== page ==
This column has been reposted with permission from Eastern Foundry, which originally published it April 26. This version has been edited for style and length.
Welcome to our seven-part series on why startups don’t bid on government contracts. Along with our partners at the Boston Consulting Group, we interviewed 109 organizations made up of startups and venture capital firms to discover the deterrents, and identify the ways in which the U.S. government can take action to lower the barriers to entry for startups and nontraditionals to the contracting community.
Throughout this series, you will find survey data and quotes from startup founders that paint a picture of today’s contracting landscape, and the uphill battle these technologists face daily to try and make their country a better place.
Today’s pace of technological advancements is astonishing: Self-driving cars are beginning to roam our streets, drones are being used as delivery mechanisms, the Hyperloop is becoming a tangible entity, the public is truly excited. Think back, when’s the last time the public was excited about and followed a government technology project? The Kennedy-era space program, the exploration of the human genome? Whatever your answer, I think we can all agree the government no longer has the public’s imagination and interest when it comes to matters of technology and innovation.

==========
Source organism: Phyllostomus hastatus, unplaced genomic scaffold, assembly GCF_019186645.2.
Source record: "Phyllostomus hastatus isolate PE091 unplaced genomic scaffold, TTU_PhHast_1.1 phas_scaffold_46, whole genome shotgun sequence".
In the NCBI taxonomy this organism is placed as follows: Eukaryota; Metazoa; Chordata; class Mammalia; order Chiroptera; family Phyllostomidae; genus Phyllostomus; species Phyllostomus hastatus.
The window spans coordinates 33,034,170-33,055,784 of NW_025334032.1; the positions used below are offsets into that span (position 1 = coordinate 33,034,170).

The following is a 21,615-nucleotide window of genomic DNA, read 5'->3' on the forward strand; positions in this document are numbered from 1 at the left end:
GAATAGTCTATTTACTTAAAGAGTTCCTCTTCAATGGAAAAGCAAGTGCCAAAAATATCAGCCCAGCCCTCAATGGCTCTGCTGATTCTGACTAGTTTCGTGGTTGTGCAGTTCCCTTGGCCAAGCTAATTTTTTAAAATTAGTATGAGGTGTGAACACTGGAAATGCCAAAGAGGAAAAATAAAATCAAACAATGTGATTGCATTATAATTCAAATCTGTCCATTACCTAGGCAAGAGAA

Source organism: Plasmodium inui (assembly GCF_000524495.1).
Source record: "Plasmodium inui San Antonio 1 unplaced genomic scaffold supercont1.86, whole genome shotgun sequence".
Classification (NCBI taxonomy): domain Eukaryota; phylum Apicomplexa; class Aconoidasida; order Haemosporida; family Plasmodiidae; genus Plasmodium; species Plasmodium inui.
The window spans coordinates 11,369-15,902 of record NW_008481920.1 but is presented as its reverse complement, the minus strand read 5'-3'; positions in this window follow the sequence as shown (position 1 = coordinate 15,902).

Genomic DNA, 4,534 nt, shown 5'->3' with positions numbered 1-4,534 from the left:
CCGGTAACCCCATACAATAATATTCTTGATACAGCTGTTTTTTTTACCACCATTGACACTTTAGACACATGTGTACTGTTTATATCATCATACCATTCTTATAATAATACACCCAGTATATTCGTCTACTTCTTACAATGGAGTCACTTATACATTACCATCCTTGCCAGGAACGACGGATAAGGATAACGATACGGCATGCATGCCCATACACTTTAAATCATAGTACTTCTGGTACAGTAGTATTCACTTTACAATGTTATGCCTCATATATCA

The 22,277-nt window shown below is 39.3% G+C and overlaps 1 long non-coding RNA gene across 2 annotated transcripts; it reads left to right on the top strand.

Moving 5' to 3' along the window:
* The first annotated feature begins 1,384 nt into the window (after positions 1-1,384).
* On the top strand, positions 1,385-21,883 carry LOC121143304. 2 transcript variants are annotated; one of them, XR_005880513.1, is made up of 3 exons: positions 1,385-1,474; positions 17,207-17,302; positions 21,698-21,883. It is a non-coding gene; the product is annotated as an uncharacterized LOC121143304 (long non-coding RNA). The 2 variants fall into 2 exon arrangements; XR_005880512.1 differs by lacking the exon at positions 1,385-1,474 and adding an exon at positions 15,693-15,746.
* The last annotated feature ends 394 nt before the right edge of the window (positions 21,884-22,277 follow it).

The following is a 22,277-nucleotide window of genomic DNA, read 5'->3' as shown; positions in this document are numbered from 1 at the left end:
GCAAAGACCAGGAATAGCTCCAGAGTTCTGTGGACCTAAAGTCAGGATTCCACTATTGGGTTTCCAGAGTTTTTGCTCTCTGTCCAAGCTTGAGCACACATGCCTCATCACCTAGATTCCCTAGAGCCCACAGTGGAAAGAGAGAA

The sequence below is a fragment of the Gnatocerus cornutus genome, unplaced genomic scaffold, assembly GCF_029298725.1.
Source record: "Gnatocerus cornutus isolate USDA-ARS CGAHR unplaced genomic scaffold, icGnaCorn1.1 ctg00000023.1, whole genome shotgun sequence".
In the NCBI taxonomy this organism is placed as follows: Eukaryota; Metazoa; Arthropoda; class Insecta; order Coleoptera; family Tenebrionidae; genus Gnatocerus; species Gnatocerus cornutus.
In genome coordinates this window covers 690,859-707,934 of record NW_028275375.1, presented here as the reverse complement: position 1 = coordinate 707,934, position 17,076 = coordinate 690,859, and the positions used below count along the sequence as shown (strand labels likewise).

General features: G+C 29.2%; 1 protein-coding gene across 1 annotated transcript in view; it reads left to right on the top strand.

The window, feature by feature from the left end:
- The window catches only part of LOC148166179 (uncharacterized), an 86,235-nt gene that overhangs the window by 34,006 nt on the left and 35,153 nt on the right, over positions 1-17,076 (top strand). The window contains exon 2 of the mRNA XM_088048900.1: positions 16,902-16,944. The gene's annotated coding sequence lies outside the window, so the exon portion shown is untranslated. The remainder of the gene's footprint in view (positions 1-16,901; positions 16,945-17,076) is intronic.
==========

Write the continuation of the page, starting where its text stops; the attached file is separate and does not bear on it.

Unfortunately, when America’s best technologists aren’t interested in government projects, and generally aren’t even aware of them, the whole country falls further behind strategic rivals that do value technological innovation. In this post, we will use the data and comments from our survey to explore why the government isn’t effectively reaching the innovation community and what it can do to change this.
The Problem: Preaching to the Choir
While it may seem unbelievable to those of us who live in metro-D.C., most of the country doesn’t check FedBizOps each morning and they definitely don’t read testimony from the House Armed Services Committee with a cup of coffee in hand. Yet, FBO and other “insider” channels remain the primary ways the government communicates its needs and the opportunities to sell to it.
From our survey, we found for traditional vendors (companies that frequently sell to the USG) and nontraditional vendors alike (companies that rarely sell to the USG), the top three ways they discovered and researched customers were through interpersonal relationships or personal awareness.
This wouldn’t be a problem if there was strong cross-pollination between federal and nonfederal buyers and sellers so awareness was transmitted, but instead we found the opposite. According to our survey, there is strong market clustering, which is not surprising. It takes significant time and resources to build the corporate capabilities needed to pursue any customer type and small businesses are tremendously capacity constrained, meaning whether they invest in pursuing the federal or another market, they are unlikely to have the resources to pursue the other.
So if you don’t know any government-oriented individuals, and aren’t already in the government space, you’re unlikely to become aware of government opportunities.